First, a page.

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Posted by Tania Kindersley
Tania Kindersley
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on Wednesday, 02 April 2014
I like to think that I am, mostly, a perfectly lovely person. This of course is a delusion. I can be scratchy, unreasonable, and shockingly intolerant, especially of bores and people who invade my personal or mental space. (I try to plaster on a phoney smile, but it does not work.) I can also be ranty, go off on far too many tangents, and grow monomaniacal when it comes to racing or politics.


I suspect that most humans try to hold on to the illusion of loveliness, unless they are called Vladimir Putin. My simulacrum slips most shockingly when I am under the weather. For the last four days I have had a nasty bug, which brings with it the kind of abdominal pain which makes me lie on the floor and shout, much to the astonishment of the dog. At times like this, life cannot stop. I still have to stagger up and get on with things and deal with people. This is where the mask slips. Anyone who asks me to do anything I consider unreasonable, which in this case is everything, gets an awful icy curtness. Politeness, my watchword, flees for the hills, where it builds itself a bivouac for the duration. I am ashamed of myself. Mostly, I want to tell everyone to bugger off and leave me alone.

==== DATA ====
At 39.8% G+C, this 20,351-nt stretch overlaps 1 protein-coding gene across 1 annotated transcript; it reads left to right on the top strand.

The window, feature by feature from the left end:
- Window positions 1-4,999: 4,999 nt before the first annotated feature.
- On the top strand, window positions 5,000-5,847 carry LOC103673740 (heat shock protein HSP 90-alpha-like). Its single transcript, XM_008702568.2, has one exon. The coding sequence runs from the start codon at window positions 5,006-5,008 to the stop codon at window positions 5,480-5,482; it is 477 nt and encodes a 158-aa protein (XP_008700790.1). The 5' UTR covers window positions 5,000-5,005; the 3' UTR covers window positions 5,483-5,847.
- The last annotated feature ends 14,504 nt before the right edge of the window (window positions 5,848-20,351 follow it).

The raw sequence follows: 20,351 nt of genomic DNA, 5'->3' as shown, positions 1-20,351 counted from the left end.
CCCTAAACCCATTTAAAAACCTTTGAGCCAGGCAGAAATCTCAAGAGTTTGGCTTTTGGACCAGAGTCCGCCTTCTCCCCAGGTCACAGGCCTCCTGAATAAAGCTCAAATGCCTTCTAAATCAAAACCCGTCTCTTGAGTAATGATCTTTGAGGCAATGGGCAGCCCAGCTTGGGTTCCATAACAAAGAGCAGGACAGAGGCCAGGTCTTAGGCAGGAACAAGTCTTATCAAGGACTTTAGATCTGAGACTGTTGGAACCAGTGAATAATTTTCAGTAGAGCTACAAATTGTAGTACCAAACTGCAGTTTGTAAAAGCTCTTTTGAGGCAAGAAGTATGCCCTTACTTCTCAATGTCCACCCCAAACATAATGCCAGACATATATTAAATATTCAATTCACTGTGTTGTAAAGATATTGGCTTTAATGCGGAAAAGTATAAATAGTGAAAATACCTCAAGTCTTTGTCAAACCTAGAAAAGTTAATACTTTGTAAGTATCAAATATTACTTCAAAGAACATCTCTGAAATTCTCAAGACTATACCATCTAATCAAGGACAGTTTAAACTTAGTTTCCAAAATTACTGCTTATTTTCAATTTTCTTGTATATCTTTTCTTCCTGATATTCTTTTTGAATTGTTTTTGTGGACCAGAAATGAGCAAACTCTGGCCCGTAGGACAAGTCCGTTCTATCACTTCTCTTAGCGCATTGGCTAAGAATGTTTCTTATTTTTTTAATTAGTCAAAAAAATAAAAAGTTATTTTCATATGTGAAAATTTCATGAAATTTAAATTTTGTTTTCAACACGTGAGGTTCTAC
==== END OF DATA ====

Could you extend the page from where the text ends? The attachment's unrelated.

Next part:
In this cross, weakened state, I go up to work with a group of people who are battling with post-traumatic stress. Ha, say the voices of the perspective police, you are acting like an ogre because you have one little bug, whilst here are people who have a relentless condition which can make the most taken for granted aspects of daily life feel like climbing Everest. It is the taken for granted which I think of, at times like this. It is things like being able to sleep. So simple, and so crucial, and so lost, for those in the crocodile jaws of PTSD. One sufferer once told me that the hissing sound of a bus door can send him diving for the ground on a crowded city street. The startle reflex is constantly off the scale. Going to the shop to buy food can be an ordeal.


I think about perspective a lot. I can’t quite work it out. Obviously, everyone is allowed to be a bit grumpy sometimes. One can’t be a little ray of sunshine every moment of every day. It’s no good my saying: well, I am living in a liberal democracy with a body and mind which mostly work, so I can complain of nothing. That would be absurd and lead to ulcers. On the other hand, I do think that the counting of blessings is an important thing. When I am in danger of plummeting into the slough of despond, I am quite glad that my perspective police are stern and unforgiving. They haul me up and give me a good talking to and set me straight. I can’t say that they save me entirely from my worst self, but when I am on the verge of turning into a monster I am glad that those blue sirens start to flash.

In which HorseBack UK has an important visitor

Posted by Tania Kindersley
Tania Kindersley
Tania Kindersley has not set their biography yet
User is currently offline
on Wednesday, 20 February 2013
Yesterday, I met the Secretary of State for Scotland. I must admit, I was really thrilled.